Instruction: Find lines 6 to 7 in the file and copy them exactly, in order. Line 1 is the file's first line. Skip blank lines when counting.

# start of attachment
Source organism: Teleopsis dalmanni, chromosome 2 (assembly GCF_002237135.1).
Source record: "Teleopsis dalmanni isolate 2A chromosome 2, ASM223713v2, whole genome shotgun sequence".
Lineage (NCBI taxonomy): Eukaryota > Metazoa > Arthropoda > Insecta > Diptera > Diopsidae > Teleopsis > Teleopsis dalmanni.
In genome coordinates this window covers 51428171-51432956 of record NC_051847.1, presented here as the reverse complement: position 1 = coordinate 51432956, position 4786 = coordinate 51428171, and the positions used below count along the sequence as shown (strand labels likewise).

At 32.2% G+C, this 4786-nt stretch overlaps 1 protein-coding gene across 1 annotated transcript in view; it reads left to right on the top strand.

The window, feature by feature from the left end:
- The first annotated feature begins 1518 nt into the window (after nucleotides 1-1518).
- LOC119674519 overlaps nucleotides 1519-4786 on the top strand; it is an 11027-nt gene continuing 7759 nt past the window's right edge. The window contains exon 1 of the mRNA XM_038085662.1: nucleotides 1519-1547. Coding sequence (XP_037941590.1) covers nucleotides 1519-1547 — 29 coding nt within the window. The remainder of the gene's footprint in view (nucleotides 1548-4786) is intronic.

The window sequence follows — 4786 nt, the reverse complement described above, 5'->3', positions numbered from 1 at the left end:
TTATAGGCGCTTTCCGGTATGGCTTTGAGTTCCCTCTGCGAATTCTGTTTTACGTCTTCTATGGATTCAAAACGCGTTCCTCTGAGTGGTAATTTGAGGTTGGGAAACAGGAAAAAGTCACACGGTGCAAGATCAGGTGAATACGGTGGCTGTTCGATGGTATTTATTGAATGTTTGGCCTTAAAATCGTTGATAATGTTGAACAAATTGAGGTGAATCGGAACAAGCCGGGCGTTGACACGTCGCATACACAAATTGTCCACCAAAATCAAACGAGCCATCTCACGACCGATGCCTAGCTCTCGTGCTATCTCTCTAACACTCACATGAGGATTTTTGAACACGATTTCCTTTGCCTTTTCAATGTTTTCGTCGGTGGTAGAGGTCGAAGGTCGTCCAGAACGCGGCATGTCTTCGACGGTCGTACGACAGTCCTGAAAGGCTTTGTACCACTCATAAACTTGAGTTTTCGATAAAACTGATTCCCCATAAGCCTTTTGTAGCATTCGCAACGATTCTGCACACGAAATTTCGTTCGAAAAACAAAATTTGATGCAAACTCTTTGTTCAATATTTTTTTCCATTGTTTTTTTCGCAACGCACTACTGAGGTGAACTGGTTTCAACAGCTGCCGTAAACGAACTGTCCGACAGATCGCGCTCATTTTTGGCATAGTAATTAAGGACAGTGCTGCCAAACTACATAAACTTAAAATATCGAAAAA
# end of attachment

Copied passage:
The window, feature by feature from the left end:
- The first annotated feature begins 1518 nt into the window (after nucleotides 1-1518).